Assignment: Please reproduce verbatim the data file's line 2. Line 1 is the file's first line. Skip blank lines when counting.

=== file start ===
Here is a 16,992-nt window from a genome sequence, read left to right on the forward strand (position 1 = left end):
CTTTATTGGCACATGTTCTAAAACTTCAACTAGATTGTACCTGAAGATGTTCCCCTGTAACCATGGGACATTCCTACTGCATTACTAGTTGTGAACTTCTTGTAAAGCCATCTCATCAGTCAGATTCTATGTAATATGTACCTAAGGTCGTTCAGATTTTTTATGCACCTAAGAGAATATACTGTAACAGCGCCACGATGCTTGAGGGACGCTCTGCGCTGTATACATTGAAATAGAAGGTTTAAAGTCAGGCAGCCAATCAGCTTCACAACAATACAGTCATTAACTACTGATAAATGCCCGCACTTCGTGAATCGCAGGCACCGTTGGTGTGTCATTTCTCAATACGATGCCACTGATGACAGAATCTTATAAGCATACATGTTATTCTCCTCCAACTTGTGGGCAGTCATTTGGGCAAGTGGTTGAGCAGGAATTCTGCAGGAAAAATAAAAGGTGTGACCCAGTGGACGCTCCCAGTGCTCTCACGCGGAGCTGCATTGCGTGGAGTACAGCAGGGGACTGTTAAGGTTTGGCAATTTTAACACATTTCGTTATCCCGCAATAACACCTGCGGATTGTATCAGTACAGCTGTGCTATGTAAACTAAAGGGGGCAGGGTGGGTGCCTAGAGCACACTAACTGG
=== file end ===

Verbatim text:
CTTTATTGGCACATGTTCTAAAACTTCAACTAGATTGTACCTGAAGATGTTCCCCTGTAACCATGGGACATTCCTACTGCATTACTAGTTGTGAACTTCTTGTAAAGCCATCTCATCAGTCAGATTCTATGTAATATGTACCTAAGGTCGTTCAGATTTTTTATGCACCTAAGAGAATATACTGTAACAGCGCCACGATGCTTGAGGGACGCTCTGCGCTGTATACATTGAAATAGAAGGTTTAAAGTCAGGCAGCCAATCAGCTTCACAACAATACAGTCATTAACTACTGATAAATGCCCGCACTTCGTGAATCGCAGGCACCGTTGGTGTGTCATTTCTCAATACGATGCCACTGATGACAGAATCTTATAAGCATACATGTTATTCTCCTCCAACTTGTGGGCAGTCATTTGGGCAAGTGGTTGAGCAGGAATTCTGCAGGAAAAATAAAAGGTGTGACCCAGTGGACGCTCCCAGTGCTCTCACGCGGAGCTGCATTGCGTGGAGTACAGCAGGGGACTGTTAAGGTTTGGCAATTTTAACACATTTCGTTATCCCGCAATAACACCTGCGGATTGTATCAGTACAGCTGTGCTATGTAAACTAAAGGGGGCAGGGTGGGTGCCTAGAGCACACTAACTGG